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Founder of Locust Cider Jason Spears left his hometown of Fort Worth several years ago to open the Washington-based cidery.

This town has no shortage of local breweries, all of which offer tasty beers and hoppin’ (ha!) taprooms. Or so I’ve heard. Due to dietary restrictions, I’ve never really gotten to enjoy what any of those places offer, so when I first heard a cidery was coming to town, I had high hopes that I’d be able to jump from outsider in this city’s popular brewery culture to in-cider. (Haha!)

So far, I haven’t been disappointed by what Locust Cidery and Tasting Room is bringing to the table.

Started by a couple of Fort Worth natives in Washington state in 2015, Locust Cider recently opened an outpost here in the Fort, offering a wide variety of dry and off-dry ciders. Even if cider isn’t really your thing, the menu changes regularly, so they’re bound to tap into something you’ll like eventually. 

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The space itself is smaller than you might think a working cidery would be, and it benefits greatly from warm-weather days, when staff can open up the place’s industrial garage door and let the seating spill outside. The interior has an almost-too-rustic feel to it — a cement floor and exposed duct work are fine, but the bar, tables, and some of the walls are all unfinished wood, and there are cans and barrels of cider stacked all over. At times, it feels like you’re hanging out in the storeroom of a Spec’s. 

It’s easy to look past all that, though, when you walk up to the bar and finally order a pint from Locust’s relatively small selection of ciders, which are all made on the premises. Or better yet, try a flight, which allows you to discover what your favorites are before you commit to a full glass. Cider can be filling, so it’s also nice to have a small taste before you get too full to try any more.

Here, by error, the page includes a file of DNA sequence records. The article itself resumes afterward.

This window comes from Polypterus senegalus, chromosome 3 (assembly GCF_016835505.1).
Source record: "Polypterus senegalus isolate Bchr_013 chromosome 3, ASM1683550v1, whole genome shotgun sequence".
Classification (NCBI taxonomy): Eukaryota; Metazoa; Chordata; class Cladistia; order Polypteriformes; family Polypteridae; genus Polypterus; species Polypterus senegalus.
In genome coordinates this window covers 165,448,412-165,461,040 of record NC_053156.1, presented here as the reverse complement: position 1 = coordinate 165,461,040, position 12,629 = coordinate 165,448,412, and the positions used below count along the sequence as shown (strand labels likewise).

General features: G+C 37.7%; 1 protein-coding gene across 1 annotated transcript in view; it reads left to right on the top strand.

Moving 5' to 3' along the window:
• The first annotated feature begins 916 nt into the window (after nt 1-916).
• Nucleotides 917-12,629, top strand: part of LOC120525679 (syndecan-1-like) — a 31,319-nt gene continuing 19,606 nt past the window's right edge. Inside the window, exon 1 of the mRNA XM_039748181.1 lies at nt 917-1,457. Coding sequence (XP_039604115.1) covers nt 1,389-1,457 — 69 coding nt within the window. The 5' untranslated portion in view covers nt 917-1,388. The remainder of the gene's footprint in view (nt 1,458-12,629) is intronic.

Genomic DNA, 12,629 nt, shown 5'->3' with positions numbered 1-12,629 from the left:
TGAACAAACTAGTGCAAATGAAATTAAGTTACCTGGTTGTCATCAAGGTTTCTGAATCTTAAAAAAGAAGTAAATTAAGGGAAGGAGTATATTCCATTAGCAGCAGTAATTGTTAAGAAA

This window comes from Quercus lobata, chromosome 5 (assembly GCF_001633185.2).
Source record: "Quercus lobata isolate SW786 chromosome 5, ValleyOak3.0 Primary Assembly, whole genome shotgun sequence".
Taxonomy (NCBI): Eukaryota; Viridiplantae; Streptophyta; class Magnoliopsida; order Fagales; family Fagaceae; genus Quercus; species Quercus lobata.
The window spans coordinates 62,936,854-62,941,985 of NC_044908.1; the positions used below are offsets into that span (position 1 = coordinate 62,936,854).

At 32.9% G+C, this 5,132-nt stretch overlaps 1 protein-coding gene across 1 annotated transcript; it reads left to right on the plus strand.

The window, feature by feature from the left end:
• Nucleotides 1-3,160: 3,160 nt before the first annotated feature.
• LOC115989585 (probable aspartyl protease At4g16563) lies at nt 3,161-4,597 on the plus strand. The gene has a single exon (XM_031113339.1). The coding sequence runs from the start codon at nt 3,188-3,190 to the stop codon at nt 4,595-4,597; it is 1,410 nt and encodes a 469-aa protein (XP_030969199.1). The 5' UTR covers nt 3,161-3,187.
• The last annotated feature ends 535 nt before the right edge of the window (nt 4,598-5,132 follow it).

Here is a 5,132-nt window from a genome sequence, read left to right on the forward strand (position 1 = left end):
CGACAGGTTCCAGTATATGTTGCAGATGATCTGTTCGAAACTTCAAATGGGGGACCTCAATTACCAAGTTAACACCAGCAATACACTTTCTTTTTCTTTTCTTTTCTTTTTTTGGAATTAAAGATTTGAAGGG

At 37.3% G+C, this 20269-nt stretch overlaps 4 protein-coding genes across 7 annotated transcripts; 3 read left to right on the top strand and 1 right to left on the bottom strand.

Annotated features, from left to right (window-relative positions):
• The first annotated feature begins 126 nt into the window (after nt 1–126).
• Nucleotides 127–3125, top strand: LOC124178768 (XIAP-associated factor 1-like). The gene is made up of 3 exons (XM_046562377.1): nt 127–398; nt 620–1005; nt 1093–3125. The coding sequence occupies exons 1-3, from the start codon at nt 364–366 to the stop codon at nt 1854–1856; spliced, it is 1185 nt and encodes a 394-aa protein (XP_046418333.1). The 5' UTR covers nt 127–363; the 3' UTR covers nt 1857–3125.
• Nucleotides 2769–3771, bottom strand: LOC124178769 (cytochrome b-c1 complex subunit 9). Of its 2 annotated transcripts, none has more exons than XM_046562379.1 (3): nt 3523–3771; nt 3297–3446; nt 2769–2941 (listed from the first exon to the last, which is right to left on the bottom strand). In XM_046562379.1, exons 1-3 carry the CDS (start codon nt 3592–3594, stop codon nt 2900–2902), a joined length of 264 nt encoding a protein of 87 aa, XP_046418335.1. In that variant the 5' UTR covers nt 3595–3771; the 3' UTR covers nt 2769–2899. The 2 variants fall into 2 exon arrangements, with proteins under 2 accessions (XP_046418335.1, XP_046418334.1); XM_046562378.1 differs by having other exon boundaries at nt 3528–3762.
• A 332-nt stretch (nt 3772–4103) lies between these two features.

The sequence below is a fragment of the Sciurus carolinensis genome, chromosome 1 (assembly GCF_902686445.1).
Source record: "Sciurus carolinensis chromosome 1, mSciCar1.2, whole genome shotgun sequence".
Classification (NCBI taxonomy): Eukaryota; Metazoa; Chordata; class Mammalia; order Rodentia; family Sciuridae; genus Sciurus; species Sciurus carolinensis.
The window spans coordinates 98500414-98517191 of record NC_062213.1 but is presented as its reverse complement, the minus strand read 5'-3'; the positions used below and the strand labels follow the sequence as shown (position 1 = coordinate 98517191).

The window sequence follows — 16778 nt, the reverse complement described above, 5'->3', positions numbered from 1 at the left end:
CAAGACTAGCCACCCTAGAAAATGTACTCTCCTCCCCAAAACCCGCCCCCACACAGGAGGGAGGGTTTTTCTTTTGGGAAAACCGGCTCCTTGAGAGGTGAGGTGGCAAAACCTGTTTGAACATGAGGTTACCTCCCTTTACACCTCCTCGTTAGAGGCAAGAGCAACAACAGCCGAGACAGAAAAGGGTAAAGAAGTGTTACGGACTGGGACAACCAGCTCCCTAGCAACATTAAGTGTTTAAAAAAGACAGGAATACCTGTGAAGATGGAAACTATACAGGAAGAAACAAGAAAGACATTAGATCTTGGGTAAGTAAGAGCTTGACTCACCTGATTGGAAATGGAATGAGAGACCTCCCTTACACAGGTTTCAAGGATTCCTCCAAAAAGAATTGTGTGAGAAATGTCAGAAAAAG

Some varieties –– like the original dry, honey pear, and dark cherry, a standout of lip-smacking tanginess and just the right amount of sweet –– are always on offer, while the rest of the menu rotates every week or so. Just in the last couple of months, Locust has shown off a spectrum of seasonal varieties that appeal to the Texas market, such as watermelon, mojito, grapefruit, and, just in time for the holidays, mulled spice (which can be served hot if you like). I was surprised by how much I enjoyed the watermelon flavor, which was subtly infused into the original dry to produce what is sure to be a patio pleaser when spring rolls back around. I was less impressed with the vanilla bean cider, which tasted a bit too much like cream soda, a drink that I hate.

Two throwback Nintendo systems sit tucked along a side-wall, again surrounded by cans and barrels. I imagine those small touches will keep people coming back again and again. The vibe is overall family friendly, with plenty of games of the analog variety to keep the kids busy while the adults partake of a pint or two. 

Signing on as an early adopter to the new South Main Village has thus far turned out to be a good bet for Locust. Nearby Four Sisters – A Taste of Vietnam has been open a few weeks now, serving authentic Vietnamese food, and Locust’s neighbor, board-game lounge Game Theory, recently hosted a joint event with the cidery. It’s becoming easier and easier to make a night of it over there — after a day of visiting the many breweries nearby. As long as Locust is on the itinerary, I’ll be glad to tag along. 

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